Article

The phototherapy light visor: More to it than meets the eye

Department of Psychiatry, Harvard Medical School, Boston, USA.
American Journal of Psychiatry (Impact Factor: 13.56). 09/1995; 152(8):1197-202.
Source: PubMed

ABSTRACT The purpose of the study was to ascertain whether phototherapy light visors provide an effective treatment for seasonal affective disorder. Previous studies have demonstrated a moderate response rate but have failed to find any difference in efficacy between light intensities.
Subjects were randomly assigned to receive, over a 2-week treatment period, 30 minutes of morning phototherapy with a light visor that emitted either a dim (30-lux) red light or a bright (600-lux) white light. Raters were blind to treatment, and patients were unaware of the alternatives. Response was assessed by using the structured 21-item Hamilton Depression Rating Scale, with an eight-item addendum for atypical depressive symptoms. Fifty-seven patients were enrolled across two sites.
Patients assigned to the different visors had similar baseline depression scores and similar expectations of outcome. Hamilton depression scale scores declined by 34.6% for subjects given bright white light and by 40.9% for subjects given dim red light. Scores for atypical depressive symptoms fell by 44.1% for patients assigned the bright white light visors and by 49.0% for patients assigned the dim red light visors. Altogether, 39.3% of the patients who received red light and 41.4% of the patients who received bright white light showed a full clinical response.
There were no significant differences in therapeutic response between patients who were treated with red or white light. The results of this study suggest that the phototherapy light visor may function as an elaborate placebo. Alternative explanations, however, are considered.

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    • "The evaluations of initial expectancy scores in the visor studies indicated that the patients had the same expectations for therapeutic effects of proposed active and placebo treatments (i.e. Teicher et al. 1995). Consequently, these results of the studies with headmounted devices showed that clinical outcome is not related to intensity, color or duration of light. "
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    Biological Rhythm Research 12/2005; 36(5). DOI:10.1080/09291010500218506 · 1.22 Impact Factor
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    • "To our knowledge, only six studies have examined the antidepressant response to bright light therapy with a credible placebo control treatment that produced similar expectations for improvement as the bright light treatment. Three of these studies used head-mounted light visors and compared bright white light to dimmer light (Joffe et al., 1993; Rosenthal et al., 1993; Teicher et al., 1995). Another study used head-mounted light visors but compared bright red light to dimmer red light (Levitt et al., 1994). "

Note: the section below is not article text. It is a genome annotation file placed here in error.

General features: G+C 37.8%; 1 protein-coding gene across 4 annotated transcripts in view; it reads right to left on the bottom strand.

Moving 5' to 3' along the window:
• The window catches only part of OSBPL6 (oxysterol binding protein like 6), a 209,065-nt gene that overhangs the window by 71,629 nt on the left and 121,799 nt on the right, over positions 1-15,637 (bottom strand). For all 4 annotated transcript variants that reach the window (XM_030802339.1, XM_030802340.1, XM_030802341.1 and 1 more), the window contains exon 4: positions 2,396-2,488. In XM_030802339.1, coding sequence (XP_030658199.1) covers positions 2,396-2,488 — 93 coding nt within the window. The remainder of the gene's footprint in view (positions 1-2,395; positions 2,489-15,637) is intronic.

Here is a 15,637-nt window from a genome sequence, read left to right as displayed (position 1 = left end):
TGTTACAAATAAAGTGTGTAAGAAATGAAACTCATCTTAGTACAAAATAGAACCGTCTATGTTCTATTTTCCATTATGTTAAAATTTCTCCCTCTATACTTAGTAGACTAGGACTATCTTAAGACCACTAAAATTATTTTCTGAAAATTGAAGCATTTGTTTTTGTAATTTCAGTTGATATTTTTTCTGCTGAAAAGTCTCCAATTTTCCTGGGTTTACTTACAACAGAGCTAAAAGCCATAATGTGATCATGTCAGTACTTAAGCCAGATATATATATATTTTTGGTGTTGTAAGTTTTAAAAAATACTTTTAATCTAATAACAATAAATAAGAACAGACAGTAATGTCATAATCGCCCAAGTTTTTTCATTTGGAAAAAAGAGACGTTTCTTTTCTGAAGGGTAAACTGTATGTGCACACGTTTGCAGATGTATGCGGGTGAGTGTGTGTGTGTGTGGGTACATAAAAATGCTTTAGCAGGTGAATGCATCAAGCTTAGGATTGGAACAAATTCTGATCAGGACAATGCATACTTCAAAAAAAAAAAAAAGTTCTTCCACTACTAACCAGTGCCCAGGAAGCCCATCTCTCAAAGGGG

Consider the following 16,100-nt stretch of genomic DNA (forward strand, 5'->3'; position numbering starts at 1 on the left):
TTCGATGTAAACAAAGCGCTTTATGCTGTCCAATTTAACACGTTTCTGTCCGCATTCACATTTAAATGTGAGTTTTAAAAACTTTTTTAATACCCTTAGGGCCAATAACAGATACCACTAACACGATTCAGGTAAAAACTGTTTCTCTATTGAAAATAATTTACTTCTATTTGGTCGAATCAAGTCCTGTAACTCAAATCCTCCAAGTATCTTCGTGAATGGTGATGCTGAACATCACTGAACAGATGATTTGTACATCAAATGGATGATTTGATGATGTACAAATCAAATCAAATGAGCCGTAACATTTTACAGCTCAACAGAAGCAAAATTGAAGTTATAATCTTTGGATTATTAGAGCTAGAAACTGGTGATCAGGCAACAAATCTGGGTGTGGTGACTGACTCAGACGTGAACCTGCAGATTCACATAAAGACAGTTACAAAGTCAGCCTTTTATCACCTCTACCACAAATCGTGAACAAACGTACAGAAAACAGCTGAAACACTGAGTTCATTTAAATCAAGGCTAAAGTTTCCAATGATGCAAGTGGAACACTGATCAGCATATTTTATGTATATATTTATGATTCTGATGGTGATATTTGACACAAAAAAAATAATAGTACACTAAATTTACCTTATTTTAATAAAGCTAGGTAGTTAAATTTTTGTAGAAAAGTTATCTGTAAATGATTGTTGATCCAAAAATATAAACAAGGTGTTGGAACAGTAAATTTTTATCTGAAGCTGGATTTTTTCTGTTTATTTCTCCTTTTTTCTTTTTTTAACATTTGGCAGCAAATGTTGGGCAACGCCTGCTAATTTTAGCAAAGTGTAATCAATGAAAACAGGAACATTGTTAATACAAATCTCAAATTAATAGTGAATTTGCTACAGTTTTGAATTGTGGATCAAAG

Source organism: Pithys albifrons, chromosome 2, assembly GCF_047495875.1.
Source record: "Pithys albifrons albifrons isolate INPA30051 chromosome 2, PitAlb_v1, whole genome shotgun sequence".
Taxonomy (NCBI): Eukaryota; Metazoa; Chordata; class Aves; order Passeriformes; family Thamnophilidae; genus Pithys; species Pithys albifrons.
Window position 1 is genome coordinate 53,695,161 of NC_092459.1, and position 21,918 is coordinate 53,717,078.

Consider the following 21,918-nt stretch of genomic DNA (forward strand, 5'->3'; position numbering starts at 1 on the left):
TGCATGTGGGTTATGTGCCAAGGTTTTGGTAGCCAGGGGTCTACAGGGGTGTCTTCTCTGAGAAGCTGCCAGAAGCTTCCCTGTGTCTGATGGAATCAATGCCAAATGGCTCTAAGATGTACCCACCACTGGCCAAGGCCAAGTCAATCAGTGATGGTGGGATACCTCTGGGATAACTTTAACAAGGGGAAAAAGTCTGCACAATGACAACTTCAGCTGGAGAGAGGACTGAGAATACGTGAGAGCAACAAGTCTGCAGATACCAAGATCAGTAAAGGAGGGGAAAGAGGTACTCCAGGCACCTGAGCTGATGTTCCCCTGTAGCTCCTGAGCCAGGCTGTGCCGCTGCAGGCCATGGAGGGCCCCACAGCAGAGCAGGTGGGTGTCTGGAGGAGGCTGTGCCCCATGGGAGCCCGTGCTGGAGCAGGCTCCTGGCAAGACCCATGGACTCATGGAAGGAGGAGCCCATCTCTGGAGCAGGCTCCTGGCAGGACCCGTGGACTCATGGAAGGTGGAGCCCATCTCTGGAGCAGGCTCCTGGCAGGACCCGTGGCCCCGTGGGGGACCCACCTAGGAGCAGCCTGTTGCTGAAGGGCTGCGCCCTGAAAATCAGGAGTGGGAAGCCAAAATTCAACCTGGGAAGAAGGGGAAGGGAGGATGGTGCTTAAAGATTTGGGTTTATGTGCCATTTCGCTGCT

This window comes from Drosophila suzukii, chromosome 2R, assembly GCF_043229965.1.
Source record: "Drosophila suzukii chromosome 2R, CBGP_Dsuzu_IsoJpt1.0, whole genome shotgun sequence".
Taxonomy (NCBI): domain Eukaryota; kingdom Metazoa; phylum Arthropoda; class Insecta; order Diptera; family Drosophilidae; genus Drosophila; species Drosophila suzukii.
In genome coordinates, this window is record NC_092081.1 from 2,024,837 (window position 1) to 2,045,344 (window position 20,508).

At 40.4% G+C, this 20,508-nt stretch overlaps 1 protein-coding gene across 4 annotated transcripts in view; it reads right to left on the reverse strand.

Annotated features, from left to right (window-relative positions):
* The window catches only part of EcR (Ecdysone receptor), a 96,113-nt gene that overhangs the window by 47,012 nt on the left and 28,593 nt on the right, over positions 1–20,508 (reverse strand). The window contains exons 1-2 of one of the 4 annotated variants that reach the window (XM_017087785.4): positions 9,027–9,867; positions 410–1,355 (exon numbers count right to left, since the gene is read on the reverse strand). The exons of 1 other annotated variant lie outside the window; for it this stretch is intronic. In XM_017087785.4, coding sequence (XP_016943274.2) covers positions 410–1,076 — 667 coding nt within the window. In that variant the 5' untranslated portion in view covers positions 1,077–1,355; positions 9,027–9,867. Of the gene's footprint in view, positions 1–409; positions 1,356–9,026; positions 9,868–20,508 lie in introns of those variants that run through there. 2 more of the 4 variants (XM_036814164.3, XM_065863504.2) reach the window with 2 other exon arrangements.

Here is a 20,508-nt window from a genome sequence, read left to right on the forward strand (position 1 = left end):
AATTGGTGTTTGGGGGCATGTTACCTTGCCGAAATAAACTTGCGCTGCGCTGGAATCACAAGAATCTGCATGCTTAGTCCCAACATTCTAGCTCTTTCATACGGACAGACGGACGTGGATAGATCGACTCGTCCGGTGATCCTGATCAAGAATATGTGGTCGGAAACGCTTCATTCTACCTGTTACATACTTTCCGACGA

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    ABSTRACT: Bright light is the recommended treatment for winter seasonal affective disorder (SAD). Previously we showed that the antidepressant effect of morning (but not evening) light was greater than placebo after 3 weeks of treatment. Here, we determined if the magnitude and direction of circadian rhythm phase shifts produced by the bright light in the previous study were related to the antidepressant effects. Twenty-six SAD patients from the original sample of 96 had their rectal temperature continuously monitored while they participated in a placebo-controlled parallel design conducted over six winters. After a baseline week, there were three treatments for 4 weeks-morning light, evening light, or morning placebo. Bright light was produced by light boxes (approximately 6000 lux). Placebos were sham negative ion generators. All treatments were 1.5 h in duration. Depression ratings were made weekly by blind raters. Circadian phase shifts were determined from changes in the timing of the core body temperature minimum (Tmin). Morning light advanced and evening light delayed the Tmin by about 1 h. The placebo treatment did not alter circadian phase. As the sleep schedule was held constant, morning light increased and evening light decreased the Tmin to wake interval, or phase angle between circadian rhythms and sleep. Phase advance shifts and increases in the phase angle were only weakly associated with antidepressant response. However, there was an inverted U-shaped function showing that regardless of treatment assignment the greatest antidepressant effects occurred when the phase angle was about 3h, and that patients who moved closer to this phase angle benefited more than those who moved farther from it. However 46% of our sample had a phase angle within 30 min of this 3 h interval at baseline. So it does not appear that an abnormal phase angle can entirely account for the etiology of SAD. A majority (75%) of the responders by strict joint criteria had a phase angle within this range after treatment, so it appears that obtaining the ideal phase relationship may account for some, but not all of the antidepressant response. In any case, regardless of the mechanism for the antidepressant effect of morning light, it can be enhanced when patients sleep at the ideal circadian phase and reduced when they sleep at a more abnormal circadian phase.
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    • "Head mounted light devices may overcome these difficulties associated with light boxes. The greatest use of head mounted light devices has been in the treatment of seasonal affective disorders (SAD) [Stewart et al., 1990; Joffe et al., 1993; Rosenthal et al., 1993; Levitt et al., 1994; Teichner et al., 1995; Zammit et al., 2000]. Although a phase shifting hypothesis has been proposed for SAD [Lewy et al., 1998], none of these "
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